Rain is also thought to be a major contributor to the rise in soil acidity. Some fertilizers can alter the pH of the soil and hence the number of nutrients accessible to plants.


The amount of nutrients and compounds that are soluble in soil water is affected by soil pH. Some nutrients are more readily available in acidic environments, whereas others are more readily available in alkaline environments. When the pH of the soil is near neutral, however, most mineral nutrients are readily available to plants.

Because of aluminum and manganese toxicity, as well as calcium and magnesium deficiencies, the formation of severely acidic soils can result in poor plant growth. Nutrient shortages such as zinc, copper, boron, and manganese may occur in alkaline soils.

Soil Ph Sensor

This is a waterproof and dustproof Soil Ph Sensor that measures the pH of the soil from 3 to 9 with high accuracy of 0.3PH. The sensor is protected by an IP68 protective cover and sealed with high-density epoxy resin to keep moisture out of the body’s interior. Agricultural cultivation, industrial production, environmental monitoring, animal husbandry, and sewage treatment are all applications for the sensor.


  • Probe type: Probe electrode
  • Measuring range: 3 ~ 9 PH
  • Measurement accuracy: ±0.3PH
  • Resolution: 0.1 PH
  • Output signal: RS485/0-5V / 0-10V / 4-20mA output
  • Supply voltage: 5V~30VDC
  • Working temperature range: -30 ° C ~ 70 ° C
  • Stabilization time: 5-10 Minutes after power on
  • Response Speed: ≤15S
  • Standard 2 meters Cable
  • Long-term Stability: ≤5%/y


As it must be connected to an RS485 or MAX485 module, the Soil Ph Sensor has four pins. Yellow, Blue, Black, and Brown are the four different colored wires.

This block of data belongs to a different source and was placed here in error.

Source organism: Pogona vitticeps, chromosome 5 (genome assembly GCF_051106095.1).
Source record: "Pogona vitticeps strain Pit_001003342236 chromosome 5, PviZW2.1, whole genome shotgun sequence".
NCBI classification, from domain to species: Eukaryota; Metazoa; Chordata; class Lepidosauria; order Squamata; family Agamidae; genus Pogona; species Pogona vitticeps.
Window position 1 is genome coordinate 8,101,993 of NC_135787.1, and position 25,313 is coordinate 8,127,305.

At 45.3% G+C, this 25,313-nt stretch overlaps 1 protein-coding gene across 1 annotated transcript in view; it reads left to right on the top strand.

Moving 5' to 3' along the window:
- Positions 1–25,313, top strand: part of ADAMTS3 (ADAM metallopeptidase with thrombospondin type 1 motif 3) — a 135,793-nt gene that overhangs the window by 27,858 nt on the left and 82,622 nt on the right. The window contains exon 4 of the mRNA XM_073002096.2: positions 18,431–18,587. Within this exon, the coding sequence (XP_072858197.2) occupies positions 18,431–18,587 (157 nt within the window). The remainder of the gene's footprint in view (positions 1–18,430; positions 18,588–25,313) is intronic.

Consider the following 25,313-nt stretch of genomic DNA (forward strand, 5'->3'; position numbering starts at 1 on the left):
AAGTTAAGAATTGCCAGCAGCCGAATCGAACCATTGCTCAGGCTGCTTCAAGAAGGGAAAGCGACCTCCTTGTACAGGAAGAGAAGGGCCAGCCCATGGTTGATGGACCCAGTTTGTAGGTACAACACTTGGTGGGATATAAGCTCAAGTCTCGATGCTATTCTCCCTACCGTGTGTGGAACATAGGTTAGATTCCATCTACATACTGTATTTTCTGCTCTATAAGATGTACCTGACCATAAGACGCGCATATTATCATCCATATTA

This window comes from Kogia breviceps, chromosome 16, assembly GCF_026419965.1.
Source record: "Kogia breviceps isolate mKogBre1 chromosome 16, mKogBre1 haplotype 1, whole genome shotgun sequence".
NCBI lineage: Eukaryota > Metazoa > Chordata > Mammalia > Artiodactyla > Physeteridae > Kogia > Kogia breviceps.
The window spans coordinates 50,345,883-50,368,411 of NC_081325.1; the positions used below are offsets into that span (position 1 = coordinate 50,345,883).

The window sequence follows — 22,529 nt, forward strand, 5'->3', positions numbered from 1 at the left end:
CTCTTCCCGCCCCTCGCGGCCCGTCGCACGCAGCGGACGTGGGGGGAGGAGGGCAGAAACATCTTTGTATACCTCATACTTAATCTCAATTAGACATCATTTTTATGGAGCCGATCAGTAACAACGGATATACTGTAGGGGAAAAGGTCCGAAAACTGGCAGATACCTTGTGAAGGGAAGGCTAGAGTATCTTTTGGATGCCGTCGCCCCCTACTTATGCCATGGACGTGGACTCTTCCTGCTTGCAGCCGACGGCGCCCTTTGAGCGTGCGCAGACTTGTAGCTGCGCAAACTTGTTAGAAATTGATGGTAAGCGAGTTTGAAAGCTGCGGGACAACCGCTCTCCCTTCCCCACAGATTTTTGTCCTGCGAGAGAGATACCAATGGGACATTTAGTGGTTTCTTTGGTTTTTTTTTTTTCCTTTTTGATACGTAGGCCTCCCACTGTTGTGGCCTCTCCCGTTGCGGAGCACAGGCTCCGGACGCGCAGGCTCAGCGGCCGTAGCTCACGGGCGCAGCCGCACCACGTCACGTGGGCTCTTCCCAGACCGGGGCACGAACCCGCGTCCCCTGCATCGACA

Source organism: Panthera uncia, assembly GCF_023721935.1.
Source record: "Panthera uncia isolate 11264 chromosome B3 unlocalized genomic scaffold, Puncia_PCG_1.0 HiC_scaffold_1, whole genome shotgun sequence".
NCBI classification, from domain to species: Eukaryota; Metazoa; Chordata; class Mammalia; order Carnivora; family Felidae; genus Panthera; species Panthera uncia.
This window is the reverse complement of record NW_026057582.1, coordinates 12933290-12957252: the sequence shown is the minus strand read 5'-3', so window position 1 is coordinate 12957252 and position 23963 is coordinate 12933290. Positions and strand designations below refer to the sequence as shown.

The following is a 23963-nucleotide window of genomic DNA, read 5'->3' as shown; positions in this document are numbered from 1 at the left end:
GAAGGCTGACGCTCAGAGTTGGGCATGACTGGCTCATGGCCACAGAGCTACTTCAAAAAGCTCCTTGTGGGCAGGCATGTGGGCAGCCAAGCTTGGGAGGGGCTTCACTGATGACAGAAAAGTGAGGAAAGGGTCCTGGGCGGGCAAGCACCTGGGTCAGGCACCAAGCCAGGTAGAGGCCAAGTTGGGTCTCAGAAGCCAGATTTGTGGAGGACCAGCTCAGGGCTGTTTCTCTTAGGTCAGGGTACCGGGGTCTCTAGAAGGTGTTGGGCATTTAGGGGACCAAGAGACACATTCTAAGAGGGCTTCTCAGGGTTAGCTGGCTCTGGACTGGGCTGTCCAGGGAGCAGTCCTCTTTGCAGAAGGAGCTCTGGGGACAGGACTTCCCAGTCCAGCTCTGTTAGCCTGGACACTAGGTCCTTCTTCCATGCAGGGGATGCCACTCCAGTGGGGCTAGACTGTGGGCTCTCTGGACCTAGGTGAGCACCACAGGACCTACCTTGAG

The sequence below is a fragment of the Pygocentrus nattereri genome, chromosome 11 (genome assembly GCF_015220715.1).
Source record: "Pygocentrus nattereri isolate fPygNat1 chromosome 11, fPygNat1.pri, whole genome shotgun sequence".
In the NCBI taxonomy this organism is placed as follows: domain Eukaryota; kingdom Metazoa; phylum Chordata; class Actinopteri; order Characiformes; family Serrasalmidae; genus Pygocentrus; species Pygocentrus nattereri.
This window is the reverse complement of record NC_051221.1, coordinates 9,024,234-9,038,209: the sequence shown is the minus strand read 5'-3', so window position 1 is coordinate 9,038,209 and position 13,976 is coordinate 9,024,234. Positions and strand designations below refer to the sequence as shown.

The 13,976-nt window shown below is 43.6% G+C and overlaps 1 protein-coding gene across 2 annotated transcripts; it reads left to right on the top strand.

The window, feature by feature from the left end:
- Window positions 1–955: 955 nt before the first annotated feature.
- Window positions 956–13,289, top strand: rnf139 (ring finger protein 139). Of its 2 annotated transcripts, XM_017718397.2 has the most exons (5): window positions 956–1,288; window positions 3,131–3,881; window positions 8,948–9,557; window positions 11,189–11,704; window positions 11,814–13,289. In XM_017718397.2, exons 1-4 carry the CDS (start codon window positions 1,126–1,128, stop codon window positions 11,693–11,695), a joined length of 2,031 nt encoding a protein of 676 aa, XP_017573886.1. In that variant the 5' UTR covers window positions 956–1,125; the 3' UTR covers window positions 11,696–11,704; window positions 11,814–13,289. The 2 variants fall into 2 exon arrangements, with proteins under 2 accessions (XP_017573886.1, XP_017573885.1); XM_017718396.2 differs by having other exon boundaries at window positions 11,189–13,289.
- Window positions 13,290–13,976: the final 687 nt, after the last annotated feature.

Communication Protocol & Register Address

Modbus is the communication protocol that it employs. With the device address as stated below, the device functions as a slave. With a device address 0x01, you can transmit this command or Inquiry frame & Read soil PH.

The Response frame will look like this. The Ph value can be calculated using the response frame.

You can compute the Ph Value based on the response you received. The value of Ph is the 4th bit (beginning from the 0th bit). For instance, 0047H (hexadecimal) = 71 decimal = pH = 7.1pH.

Interfacing Soil Ph Sensor with Arduino & OLED Display

Let’s use the MAX485 Modbus Module to connect the Soil Ph Sensor to the Arduino Nano Board. The following is a schematic of the connections.

Using Software Serial, the R0 and DI pins of the Modbus are linked to D2 and D3 of the Arduino. Similarly, we must enable DE and RE high by connecting them to Arduino’s D7 and D8 pins, respectively. The NPK Sensor is made up of four wires. VCC is the brown one, which requires a 5V-30V power supply and can be linked to Arduino’s 5V. The GND pin, which is black in color, should be linked to Arduino’s GND. The B pin of the MAX485 is linked to the B pin of the wire, and the A pin of the wire is connected to the A pin of the MAX485.